in , , ,

Celebrating the community: Sophie

Reading Time: 4 minutes

It’s wonderful hearing from people in the community about what learning and teaching digital making means to them and how it impacts their lives. So far, our community stories series has involved young creators, teachers, and mentors from the UK and US, India, Romania, and Ireland, who are all dedicated to making positive change in their corner of the world through getting creative with technology.

For our next story, we travel to a tiny school in North Yorkshire in the UK to meet teacher Sophie Hudson, who’s been running a Code Club since February 2021.

Introducing Sophie and Linton-on-Ouse Primary School

A teacher for 10 years, Sophie is always looking for new opportunities and ideas to inspire and encourage her learners. The school where she teaches, Linton-on-Ouse Primary School & Nursery in rural Yorkshire, is very small. With only five teachers supporting the children, any new activity has to be meticulously planned and scheduled. Sophie was also slightly nervous about setting up a Code Club because she doesn’t have a computer science background, sharing that “there’s always one subject that you feel less confident in.”

Sophie started the Code Club off small, with only a few learners. But then she grew it quickly, and now half of the learners in Key Stage 2 attend, and the club sessions have become a regular fixture in the school week.

“Once I did have a look at it [Code Club], it really wasn’t as scary as I thought. […] It has had a really positive influence on our school.”

Sophie Hudson, primary school teacher 

Thanks to our free Code Club project guides and coding challenges like Astro Pi Mission Zero, Sophie’s Code Club has plenty of activities and resources for the children to learn to code with confidence — while having fun too. Sophie says: “I like the idea that the children can be imaginative: it’s play, but it’s learning at the same time. They might not even realise it.”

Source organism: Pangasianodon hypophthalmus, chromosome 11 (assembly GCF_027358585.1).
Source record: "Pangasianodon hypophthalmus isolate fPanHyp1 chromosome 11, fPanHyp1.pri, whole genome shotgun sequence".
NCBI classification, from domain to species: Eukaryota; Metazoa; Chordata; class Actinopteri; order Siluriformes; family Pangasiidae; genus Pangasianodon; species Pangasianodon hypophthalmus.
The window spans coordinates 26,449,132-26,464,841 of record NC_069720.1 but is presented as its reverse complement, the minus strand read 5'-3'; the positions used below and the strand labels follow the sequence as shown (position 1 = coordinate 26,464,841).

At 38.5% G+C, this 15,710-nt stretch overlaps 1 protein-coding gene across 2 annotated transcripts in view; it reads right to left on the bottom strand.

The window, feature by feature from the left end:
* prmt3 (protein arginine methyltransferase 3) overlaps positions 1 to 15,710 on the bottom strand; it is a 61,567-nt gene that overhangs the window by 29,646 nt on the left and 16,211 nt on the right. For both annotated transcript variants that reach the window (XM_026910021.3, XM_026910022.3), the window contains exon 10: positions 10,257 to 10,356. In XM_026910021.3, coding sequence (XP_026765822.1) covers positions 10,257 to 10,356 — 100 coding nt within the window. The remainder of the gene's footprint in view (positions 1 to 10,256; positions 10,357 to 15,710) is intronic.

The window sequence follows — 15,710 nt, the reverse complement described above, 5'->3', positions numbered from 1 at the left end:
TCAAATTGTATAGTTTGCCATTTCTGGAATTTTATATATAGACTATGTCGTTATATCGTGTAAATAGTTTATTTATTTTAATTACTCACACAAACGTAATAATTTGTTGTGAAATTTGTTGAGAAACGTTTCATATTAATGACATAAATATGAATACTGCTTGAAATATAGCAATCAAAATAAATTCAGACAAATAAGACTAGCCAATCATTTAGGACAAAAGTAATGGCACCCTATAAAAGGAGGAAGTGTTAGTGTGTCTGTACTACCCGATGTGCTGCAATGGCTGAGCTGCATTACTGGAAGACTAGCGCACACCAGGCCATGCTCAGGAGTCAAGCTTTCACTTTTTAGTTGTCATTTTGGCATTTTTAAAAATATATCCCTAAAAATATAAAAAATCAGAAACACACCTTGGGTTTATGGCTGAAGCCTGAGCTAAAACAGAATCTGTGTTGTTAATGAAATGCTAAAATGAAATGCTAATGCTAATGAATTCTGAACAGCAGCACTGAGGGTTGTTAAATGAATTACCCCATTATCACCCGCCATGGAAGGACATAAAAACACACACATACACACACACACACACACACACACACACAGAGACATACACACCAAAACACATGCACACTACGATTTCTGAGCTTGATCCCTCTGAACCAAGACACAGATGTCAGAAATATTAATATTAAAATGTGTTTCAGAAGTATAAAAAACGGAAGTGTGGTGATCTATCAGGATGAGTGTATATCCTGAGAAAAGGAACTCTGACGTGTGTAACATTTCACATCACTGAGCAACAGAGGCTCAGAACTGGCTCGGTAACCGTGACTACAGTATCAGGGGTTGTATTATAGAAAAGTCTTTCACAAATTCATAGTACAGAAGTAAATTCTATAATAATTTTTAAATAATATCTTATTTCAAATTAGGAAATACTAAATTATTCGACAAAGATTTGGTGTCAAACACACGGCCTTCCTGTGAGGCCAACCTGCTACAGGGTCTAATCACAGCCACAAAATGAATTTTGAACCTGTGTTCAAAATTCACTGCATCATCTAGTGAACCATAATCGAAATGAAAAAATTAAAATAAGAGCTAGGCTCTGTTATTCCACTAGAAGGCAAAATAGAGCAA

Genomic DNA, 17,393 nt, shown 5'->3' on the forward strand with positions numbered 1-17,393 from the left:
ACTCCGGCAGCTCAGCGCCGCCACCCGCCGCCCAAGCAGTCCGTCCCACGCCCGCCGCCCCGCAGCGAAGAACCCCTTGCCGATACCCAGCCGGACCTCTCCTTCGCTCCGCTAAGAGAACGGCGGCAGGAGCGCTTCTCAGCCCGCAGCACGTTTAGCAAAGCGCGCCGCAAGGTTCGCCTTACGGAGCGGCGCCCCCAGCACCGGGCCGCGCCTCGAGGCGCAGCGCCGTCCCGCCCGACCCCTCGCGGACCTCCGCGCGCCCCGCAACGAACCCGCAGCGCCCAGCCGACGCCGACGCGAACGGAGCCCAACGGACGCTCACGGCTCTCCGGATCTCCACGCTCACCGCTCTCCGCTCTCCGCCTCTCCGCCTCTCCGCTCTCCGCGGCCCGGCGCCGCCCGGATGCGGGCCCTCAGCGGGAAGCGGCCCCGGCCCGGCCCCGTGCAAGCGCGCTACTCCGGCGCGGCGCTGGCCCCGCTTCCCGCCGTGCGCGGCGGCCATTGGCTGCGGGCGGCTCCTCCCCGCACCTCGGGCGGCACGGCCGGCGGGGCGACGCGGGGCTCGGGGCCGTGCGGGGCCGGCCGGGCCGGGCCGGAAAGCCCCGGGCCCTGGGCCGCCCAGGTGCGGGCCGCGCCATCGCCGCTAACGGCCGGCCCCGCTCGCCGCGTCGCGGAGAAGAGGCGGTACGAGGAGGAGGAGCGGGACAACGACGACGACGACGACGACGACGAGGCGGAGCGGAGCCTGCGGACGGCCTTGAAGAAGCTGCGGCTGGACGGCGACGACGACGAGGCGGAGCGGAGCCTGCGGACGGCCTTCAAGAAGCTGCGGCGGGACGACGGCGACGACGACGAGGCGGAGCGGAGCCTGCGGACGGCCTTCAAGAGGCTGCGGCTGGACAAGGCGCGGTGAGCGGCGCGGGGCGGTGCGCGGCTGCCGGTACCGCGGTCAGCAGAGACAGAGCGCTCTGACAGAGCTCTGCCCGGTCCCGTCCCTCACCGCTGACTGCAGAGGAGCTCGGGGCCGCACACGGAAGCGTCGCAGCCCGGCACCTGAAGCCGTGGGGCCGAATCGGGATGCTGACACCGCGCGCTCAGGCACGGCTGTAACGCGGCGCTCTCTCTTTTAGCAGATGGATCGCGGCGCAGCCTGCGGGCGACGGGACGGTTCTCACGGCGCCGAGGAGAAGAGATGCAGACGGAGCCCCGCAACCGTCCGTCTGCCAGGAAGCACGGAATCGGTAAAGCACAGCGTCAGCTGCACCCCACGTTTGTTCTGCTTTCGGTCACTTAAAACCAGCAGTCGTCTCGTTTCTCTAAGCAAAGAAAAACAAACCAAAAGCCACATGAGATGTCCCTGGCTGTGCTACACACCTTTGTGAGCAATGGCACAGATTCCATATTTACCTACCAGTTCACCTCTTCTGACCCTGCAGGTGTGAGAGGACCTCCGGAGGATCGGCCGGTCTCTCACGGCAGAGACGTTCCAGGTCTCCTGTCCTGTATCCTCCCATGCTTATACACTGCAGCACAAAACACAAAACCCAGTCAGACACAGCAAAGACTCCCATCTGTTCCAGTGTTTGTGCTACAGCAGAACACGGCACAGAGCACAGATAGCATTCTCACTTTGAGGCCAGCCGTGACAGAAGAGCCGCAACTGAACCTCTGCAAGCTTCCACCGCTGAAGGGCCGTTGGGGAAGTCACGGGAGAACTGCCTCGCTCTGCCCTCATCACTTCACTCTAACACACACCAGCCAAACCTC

A teacher and four learners at a Code Club session.
Sophie and some of her learners at Code Club.

Visiting the Code Club at Linton-on-Ouse Primary School was a joyful experience. The children listened intently as Sophie kicked off the lunchtime club session. As they started to code, there were giggles and gasps throughout, and the classroom filled with sounds and intermittent squeaks from the ‘Stress ball’ project. It was clear how much enjoyment the learners felt, and how engaged everyone was with their coding projects. Learner Erin told us she likes Code Club because she can “have a little fun with it”. Learners Maise and Millie enjoy it because “it makes you worry less about getting stuff wrong, because you always know there’s a back-up plan.”

“It’s amazing. Anything is possible.” 

Millie (10), learner at Sophie’s Code Club

Three learners at a Code Club session.
Millie, Maisie and Fern from Sophie’s Code Club.

Attending Code Club had a profound impact on a 9-year-old learner called Archie, who shares that his confidence has improved since taking part in the sessions: “I would never, ever think of doing things that I do now in Code Club,” he says. His mum Jenni has also seen a difference in Archie since he joined Code Club, with his confidence improving generally at school.

Two learners at a Code Club session.
Archie and a friend code together at Sophie’s Code Club.

The positive impact that Sophie has on Linton-on-Ouse Primary School & Nursery is undeniable, not only by running Code Club as an extracurricular activity but also by joint-leading science and leading PE, computing, and metacognition. Head teacher Davinia Pearson says, “How could you not be influenced by someone who’s just out there looking for the best for their class and children, and making a difference?”

Help us celebrate Sophie and her Code Club at Linton-on-Ouse Primary School & Nursery by sharing their story on Twitter, LinkedIn, and Facebook.

Website: LINK

What do you think?

Newbie

Written by Maria Richter

Arcade Paradise erscheint am 11. August auf PS4 & PS5

Introducing Raspberry Pi Pico W in The MagPi magazine issue #119